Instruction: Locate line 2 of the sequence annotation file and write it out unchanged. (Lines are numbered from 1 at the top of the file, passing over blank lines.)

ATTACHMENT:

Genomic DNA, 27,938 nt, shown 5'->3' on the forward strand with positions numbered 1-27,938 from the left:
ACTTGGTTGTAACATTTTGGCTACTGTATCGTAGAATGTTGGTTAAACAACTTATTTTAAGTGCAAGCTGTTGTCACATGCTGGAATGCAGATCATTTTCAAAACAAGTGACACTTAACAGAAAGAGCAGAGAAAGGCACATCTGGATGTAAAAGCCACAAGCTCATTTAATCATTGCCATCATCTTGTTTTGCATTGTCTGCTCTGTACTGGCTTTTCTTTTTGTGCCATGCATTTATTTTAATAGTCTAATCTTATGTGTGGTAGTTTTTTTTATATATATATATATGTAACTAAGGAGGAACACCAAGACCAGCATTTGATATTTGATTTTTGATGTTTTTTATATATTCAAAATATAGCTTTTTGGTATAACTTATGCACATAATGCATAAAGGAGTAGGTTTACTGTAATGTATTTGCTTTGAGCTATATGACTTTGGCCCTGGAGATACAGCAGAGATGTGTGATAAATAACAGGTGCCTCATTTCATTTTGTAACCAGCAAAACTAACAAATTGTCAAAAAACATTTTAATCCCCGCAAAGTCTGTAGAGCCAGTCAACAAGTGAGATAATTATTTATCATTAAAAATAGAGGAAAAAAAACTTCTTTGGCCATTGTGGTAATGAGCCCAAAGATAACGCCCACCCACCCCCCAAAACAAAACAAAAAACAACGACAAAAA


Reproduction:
ACTTGGTTGTAACATTTTGGCTACTGTATCGTAGAATGTTGGTTAAACAACTTATTTTAAGTGCAAGCTGTTGTCACATGCTGGAATGCAGATCATTTTCAAAACAAGTGACACTTAACAGAAAGAGCAGAGAAAGGCACATCTGGATGTAAAAGCCACAAGCTCATTTAATCATTGCCATCATCTTGTTTTGCATTGTCTGCTCTGTACTGGCTTTTCTTTTTGTGCCATGCATTTATTTTAATAGTCTAATCTTATGTGTGGTAGTTTTTTTTATATATATATATATGTAACTAAGGAGGAACACCAAGACCAGCATTTGATATTTGATTTTTGATGTTTTTTATATATTCAAAATATAGCTTTTTGGTATAACTTATGCACATAATGCATAAAGGAGTAGGTTTACTGTAATGTATTTGCTTTGAGCTATATGACTTTGGCCCTGGAGATACAGCAGAGATGTGTGATAAATAACAGGTGCCTCATTTCATTTTGTAACCAGCAAAACTAACAAATTGTCAAAAAACATTTTAATCCCCGCAAAGTCTGTAGAGCCAGTCAACAAGTGAGATAATTATTTATCATTAAAAATAGAGGAAAAAAAACTTCTTTGGCCATTGTGGTAATGAGCCCAAAGATAACGCCCACCCACCCCCCAAAACAAAACAAAAAACAACGACAAAAA